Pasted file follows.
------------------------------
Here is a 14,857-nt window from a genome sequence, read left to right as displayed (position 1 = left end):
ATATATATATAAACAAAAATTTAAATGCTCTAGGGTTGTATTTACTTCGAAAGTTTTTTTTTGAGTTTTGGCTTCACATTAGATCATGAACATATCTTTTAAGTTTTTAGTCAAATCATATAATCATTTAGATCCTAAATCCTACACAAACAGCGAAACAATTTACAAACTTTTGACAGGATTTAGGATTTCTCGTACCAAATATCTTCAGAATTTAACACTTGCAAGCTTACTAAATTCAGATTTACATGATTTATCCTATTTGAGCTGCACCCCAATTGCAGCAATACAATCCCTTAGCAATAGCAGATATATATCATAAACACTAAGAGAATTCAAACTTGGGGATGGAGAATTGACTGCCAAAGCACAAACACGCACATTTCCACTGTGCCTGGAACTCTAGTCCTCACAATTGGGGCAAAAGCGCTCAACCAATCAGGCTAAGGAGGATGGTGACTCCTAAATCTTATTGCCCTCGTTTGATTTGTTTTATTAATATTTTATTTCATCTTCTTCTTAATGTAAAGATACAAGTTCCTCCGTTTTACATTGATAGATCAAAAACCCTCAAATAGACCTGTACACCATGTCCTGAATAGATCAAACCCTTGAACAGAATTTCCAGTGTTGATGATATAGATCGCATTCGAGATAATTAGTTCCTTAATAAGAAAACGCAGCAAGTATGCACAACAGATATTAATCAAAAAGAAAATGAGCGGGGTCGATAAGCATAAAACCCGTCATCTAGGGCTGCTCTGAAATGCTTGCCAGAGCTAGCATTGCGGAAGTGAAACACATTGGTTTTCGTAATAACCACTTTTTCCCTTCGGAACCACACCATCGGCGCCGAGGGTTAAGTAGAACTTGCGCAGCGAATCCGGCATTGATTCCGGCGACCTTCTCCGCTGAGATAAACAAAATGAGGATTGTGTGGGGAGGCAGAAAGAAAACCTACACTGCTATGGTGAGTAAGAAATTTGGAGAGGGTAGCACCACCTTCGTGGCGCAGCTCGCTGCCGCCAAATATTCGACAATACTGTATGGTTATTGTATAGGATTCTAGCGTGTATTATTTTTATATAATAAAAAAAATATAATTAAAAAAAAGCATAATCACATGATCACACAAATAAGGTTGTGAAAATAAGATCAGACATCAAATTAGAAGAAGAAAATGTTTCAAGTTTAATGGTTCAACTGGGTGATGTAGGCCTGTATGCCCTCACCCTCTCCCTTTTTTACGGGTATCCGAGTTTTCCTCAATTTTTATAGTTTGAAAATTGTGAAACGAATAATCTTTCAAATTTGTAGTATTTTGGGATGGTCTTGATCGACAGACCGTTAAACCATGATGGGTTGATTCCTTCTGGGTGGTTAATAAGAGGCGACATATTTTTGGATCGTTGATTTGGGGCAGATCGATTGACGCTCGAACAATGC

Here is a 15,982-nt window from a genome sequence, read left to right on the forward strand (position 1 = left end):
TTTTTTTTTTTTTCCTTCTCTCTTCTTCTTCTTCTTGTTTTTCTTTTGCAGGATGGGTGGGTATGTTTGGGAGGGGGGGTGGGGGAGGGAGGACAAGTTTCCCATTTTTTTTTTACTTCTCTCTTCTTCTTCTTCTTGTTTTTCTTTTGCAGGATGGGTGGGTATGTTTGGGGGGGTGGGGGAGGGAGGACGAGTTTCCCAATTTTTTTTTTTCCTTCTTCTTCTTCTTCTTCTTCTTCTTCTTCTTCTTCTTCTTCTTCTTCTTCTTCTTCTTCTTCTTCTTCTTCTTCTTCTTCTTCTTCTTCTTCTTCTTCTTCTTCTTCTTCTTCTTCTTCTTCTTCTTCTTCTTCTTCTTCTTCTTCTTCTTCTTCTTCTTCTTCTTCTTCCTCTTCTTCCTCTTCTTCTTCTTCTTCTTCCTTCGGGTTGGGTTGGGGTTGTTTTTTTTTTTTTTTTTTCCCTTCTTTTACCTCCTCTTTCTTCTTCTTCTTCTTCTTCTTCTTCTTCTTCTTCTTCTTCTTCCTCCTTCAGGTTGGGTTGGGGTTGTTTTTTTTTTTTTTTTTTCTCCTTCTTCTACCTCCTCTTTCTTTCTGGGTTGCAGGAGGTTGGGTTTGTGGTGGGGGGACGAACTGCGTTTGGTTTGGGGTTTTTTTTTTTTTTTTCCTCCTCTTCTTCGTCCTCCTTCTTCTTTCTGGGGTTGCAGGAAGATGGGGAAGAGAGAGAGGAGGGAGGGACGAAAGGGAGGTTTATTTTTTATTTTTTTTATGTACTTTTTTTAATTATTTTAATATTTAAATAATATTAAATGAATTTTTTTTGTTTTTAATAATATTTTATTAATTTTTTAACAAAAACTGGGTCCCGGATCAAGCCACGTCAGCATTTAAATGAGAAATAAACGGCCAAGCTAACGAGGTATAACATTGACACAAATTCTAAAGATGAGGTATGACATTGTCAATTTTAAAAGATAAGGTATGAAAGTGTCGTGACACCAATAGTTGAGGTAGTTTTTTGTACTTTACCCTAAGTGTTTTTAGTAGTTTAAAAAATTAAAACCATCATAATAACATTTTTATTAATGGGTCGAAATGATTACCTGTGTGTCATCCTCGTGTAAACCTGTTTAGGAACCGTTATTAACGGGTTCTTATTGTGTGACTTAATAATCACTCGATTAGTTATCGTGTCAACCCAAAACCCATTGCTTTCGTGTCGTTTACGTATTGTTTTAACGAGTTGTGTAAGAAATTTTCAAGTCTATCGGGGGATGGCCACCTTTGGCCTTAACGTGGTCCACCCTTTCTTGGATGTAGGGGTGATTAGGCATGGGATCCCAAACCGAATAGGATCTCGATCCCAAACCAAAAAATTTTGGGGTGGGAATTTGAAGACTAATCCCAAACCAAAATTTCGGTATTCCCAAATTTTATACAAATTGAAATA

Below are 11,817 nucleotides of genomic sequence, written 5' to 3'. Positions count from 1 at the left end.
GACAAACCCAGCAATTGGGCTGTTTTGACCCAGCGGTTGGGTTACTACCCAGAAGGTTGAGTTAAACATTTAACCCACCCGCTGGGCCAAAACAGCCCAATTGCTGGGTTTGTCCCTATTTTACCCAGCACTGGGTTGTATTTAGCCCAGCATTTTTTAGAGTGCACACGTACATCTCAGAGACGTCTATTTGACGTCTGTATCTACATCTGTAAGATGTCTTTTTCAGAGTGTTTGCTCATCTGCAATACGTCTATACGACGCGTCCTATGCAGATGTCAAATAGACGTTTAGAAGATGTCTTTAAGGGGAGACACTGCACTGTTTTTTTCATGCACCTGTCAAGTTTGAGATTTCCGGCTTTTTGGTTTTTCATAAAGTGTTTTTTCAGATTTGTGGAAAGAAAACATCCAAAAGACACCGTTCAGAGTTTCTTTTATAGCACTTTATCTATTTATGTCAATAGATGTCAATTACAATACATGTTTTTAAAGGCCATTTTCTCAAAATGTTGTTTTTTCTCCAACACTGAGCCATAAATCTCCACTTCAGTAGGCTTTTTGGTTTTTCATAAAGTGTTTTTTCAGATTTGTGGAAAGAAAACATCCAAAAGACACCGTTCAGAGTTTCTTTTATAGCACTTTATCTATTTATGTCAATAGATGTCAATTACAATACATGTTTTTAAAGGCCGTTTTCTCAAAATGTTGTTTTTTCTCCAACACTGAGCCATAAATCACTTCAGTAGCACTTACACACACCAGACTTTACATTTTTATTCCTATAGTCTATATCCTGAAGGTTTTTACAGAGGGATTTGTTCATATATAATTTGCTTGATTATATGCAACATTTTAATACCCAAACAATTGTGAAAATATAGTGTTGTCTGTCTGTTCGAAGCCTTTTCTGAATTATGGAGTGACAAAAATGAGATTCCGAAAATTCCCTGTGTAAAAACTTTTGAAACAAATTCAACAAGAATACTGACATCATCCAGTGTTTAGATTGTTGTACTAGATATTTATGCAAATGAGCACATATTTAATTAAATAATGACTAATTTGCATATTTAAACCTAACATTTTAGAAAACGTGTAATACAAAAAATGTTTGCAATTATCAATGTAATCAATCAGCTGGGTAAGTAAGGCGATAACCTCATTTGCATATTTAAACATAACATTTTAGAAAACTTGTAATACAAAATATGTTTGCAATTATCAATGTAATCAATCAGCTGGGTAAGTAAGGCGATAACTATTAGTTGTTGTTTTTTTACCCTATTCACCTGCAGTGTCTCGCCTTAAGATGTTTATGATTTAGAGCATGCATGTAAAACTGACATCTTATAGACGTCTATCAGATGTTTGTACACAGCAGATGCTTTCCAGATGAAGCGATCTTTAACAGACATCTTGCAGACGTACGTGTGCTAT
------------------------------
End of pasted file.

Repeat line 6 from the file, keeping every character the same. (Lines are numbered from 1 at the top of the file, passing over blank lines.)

GACAAACCCAGCAATTGGGCTGTTTTGACCCAGCGGTTGGGTTACTACCCAGAAGGTTGAGTTAAACATTTAACCCACCCGCTGGGCCAAAACAGCCCAATTGCTGGGTTTGTCCCTATTTTACCCAGCACTGGGTTGTATTTAGCCCAGCATTTTTTAGAGTGCACACGTACATCTCAGAGACGTCTATTTGACGTCTGTATCTACATCTGTAAGATGTCTTTTTCAGAGTGTTTGCTCATCTGCAATACGTCTATACGACGCGTCCTATGCAGATGTCAAATAGACGTTTAGAAGATGTCTTTAAGGGGAGACACTGCACTGTTTTTTTCATGCACCTGTCAAGTTTGAGATTTCCGGCTTTTTGGTTTTTCATAAAGTGTTTTTTCAGATTTGTGGAAAGAAAACATCCAAAAGACACCGTTCAGAGTTTCTTTTATAGCACTTTATCTATTTATGTCAATAGATGTCAATTACAATACATGTTTTTAAAGGCCATTTTCTCAAAATGTTGTTTTTTCTCCAACACTGAGCCATAAATCTCCACTTCAGTAGGCTTTTTGGTTTTTCATAAAGTGTTTTTTCAGATTTGTGGAAAGAAAACATCCAAAAGACACCGTTCAGAGTTTCTTTTATAGCACTTTATCTATTTATGTCAATAGATGTCAATTACAATACATGTTTTTAAAGGCCGTTTTCTCAAAATGTTGTTTTTTCTCCAACACTGAGCCATAAATCACTTCAGTAGCACTTACACACACCAGACTTTACATTTTTATTCCTATAGTCTATATCCTGAAGGTTTTTACAGAGGGATTTGTTCATATATAATTTGCTTGATTATATGCAACATTTTAATACCCAAACAATTGTGAAAATATAGTGTTGTCTGTCTGTTCGAAGCCTTTTCTGAATTATGGAGTGACAAAAATGAGATTCCGAAAATTCCCTGTGTAAAAACTTTTGAAACAAATTCAACAAGAATACTGACATCATCCAGTGTTTAGATTGTTGTACTAGATATTTATGCAAATGAGCACATATTTAATTAAATAATGACTAATTTGCATATTTAAACCTAACATTTTAGAAAACGTGTAATACAAAAAATGTTTGCAATTATCAATGTAATCAATCAGCTGGGTAAGTAAGGCGATAACCTCATTTGCATATTTAAACATAACATTTTAGAAAACTTGTAATACAAAATATGTTTGCAATTATCAATGTAATCAATCAGCTGGGTAAGTAAGGCGATAACTATTAGTTGTTGTTTTTTTACCCTATTCACCTGCAGTGTCTCGCCTTAAGATGTTTATGATTTAGAGCATGCATGTAAAACTGACATCTTATAGACGTCTATCAGATGTTTGTACACAGCAGATGCTTTCCAGATGAAGCGATCTTTAACAGACATCTTGCAGACGTACGTGTGCTAT